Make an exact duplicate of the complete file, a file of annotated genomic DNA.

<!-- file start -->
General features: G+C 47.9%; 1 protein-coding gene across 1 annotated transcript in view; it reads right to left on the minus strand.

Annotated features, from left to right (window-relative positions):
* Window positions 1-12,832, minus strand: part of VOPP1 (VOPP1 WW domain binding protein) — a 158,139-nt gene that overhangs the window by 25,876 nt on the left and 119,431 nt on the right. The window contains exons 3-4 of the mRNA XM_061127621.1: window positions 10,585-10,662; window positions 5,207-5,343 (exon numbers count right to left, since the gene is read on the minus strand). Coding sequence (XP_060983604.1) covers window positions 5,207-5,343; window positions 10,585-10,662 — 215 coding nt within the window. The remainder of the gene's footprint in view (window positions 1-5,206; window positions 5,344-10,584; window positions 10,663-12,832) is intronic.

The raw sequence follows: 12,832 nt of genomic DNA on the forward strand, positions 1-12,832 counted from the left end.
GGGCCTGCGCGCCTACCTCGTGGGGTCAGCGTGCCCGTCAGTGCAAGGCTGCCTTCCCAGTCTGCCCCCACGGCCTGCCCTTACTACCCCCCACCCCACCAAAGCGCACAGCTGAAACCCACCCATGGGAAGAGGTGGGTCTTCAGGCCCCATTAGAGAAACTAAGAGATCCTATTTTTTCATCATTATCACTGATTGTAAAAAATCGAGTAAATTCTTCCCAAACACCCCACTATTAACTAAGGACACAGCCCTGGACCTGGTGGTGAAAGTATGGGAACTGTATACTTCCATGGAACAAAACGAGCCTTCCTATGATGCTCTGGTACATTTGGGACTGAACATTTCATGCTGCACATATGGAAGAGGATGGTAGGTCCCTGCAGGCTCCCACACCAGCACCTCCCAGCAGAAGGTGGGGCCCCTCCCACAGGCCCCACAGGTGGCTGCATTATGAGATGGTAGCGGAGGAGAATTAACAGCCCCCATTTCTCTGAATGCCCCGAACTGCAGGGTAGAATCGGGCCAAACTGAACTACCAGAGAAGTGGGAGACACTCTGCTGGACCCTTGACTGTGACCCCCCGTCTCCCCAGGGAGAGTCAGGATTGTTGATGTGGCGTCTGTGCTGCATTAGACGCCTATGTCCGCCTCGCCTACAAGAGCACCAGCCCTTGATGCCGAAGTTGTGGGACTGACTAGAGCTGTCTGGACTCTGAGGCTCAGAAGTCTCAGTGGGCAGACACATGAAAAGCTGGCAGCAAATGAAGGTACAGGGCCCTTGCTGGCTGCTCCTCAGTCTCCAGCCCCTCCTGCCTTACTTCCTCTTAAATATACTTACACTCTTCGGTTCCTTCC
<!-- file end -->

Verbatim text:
General features: G+C 47.9%; 1 protein-coding gene across 1 annotated transcript in view; it reads right to left on the minus strand.

Annotated features, from left to right (window-relative positions):
* Window positions 1-12,832, minus strand: part of VOPP1 (VOPP1 WW domain binding protein) — a 158,139-nt gene that overhangs the window by 25,876 nt on the left and 119,431 nt on the right. The window contains exons 3-4 of the mRNA XM_061127621.1: window positions 10,585-10,662; window positions 5,207-5,343 (exon numbers count right to left, since the gene is read on the minus strand). Coding sequence (XP_060983604.1) covers window positions 5,207-5,343; window positions 10,585-10,662 — 215 coding nt within the window. The remainder of the gene's footprint in view (window positions 1-5,206; window positions 5,344-10,584; window positions 10,663-12,832) is intronic.

The raw sequence follows: 12,832 nt of genomic DNA on the forward strand, positions 1-12,832 counted from the left end.
GGGCCTGCGCGCCTACCTCGTGGGGTCAGCGTGCCCGTCAGTGCAAGGCTGCCTTCCCAGTCTGCCCCCACGGCCTGCCCTTACTACCCCCCACCCCACCAAAGCGCACAGCTGAAACCCACCCATGGGAAGAGGTGGGTCTTCAGGCCCCATTAGAGAAACTAAGAGATCCTATTTTTTCATCATTATCACTGATTGTAAAAAATCGAGTAAATTCTTCCCAAACACCCCACTATTAACTAAGGACACAGCCCTGGACCTGGTGGTGAAAGTATGGGAACTGTATACTTCCATGGAACAAAACGAGCCTTCCTATGATGCTCTGGTACATTTGGGACTGAACATTTCATGCTGCACATATGGAAGAGGATGGTAGGTCCCTGCAGGCTCCCACACCAGCACCTCCCAGCAGAAGGTGGGGCCCCTCCCACAGGCCCCACAGGTGGCTGCATTATGAGATGGTAGCGGAGGAGAATTAACAGCCCCCATTTCTCTGAATGCCCCGAACTGCAGGGTAGAATCGGGCCAAACTGAACTACCAGAGAAGTGGGAGACACTCTGCTGGACCCTTGACTGTGACCCCCCGTCTCCCCAGGGAGAGTCAGGATTGTTGATGTGGCGTCTGTGCTGCATTAGACGCCTATGTCCGCCTCGCCTACAAGAGCACCAGCCCTTGATGCCGAAGTTGTGGGACTGACTAGAGCTGTCTGGACTCTGAGGCTCAGAAGTCTCAGTGGGCAGACACATGAAAAGCTGGCAGCAAATGAAGGTACAGGGCCCTTGCTGGCTGCTCCTCAGTCTCCAGCCCCTCCTGCCTTACTTCCTCTTAAATATACTTACACTCTTCGGTTCCTTCC